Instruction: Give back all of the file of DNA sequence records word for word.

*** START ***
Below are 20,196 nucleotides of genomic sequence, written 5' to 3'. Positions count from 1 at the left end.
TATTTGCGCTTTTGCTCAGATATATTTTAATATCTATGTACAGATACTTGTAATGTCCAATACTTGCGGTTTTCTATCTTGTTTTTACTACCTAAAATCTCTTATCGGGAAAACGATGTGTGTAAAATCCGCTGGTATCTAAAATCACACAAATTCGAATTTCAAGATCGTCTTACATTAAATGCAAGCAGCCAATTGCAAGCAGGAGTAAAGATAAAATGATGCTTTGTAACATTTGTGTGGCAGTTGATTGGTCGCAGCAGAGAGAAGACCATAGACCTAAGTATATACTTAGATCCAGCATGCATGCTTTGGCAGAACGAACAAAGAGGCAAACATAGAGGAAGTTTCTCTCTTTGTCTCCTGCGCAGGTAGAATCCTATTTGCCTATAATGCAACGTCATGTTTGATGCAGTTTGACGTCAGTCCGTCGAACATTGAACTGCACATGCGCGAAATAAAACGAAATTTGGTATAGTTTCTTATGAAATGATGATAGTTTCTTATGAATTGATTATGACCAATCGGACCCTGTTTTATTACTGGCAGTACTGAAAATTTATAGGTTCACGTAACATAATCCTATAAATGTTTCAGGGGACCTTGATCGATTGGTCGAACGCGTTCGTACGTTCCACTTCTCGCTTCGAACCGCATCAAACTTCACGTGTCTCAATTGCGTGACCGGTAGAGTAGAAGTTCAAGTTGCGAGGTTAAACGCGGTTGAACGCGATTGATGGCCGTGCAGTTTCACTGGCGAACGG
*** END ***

Below are 20,196 nucleotides of genomic sequence, written 5' to 3'. Positions count from 1 at the left end.
TATTTGCGCTTTTGCTCAGATATATTTTAATATCTATGTACAGATACTTGTAATGTCCAATACTTGCGGTTTTCTATCTTGTTTTTACTACCTAAAATCTCTTATCGGGAAAACGATGTGTGTAAAATCCGCTGGTATCTAAAATCACACAAATTCGAATTTCAAGATCGTCTTACATTAAATGCAAGCAGCCAATTGCAAGCAGGAGTAAAGATAAAATGATGCTTTGTAACATTTGTGTGGCAGTTGATTGGTCGCAGCAGAGAGAAGACCATAGACCTAAGTATATACTTAGATCCAGCATGCATGCTTTGGCAGAACGAACAAAGAGGCAAACATAGAGGAAGTTTCTCTCTTTGTCTCCTGCGCAGGTAGAATCCTATTTGCCTATAATGCAACGTCATGTTTGATGCAGTTTGACGTCAGTCCGTCGAACATTGAACTGCACATGCGCGAAATAAAACGAAATTTGGTATAGTTTCTTATGAAATGATGATAGTTTCTTATGAATTGATTATGACCAATCGGACCCTGTTTTATTACTGGCAGTACTGAAAATTTATAGGTTCACGTAACATAATCCTATAAATGTTTCAGGGGACCTTGATCGATTGGTCGAACGCGTTCGTACGTTCCACTTCTCGCTTCGAACCGCATCAAACTTCACGTGTCTCAATTGCGTGACCGGTAGAGTAGAAGTTCAAGTTGCGAGGTTAAACGCGGTTGAACGCGATTGATGGCCGTGCAGTTTCACTGGCGAACGG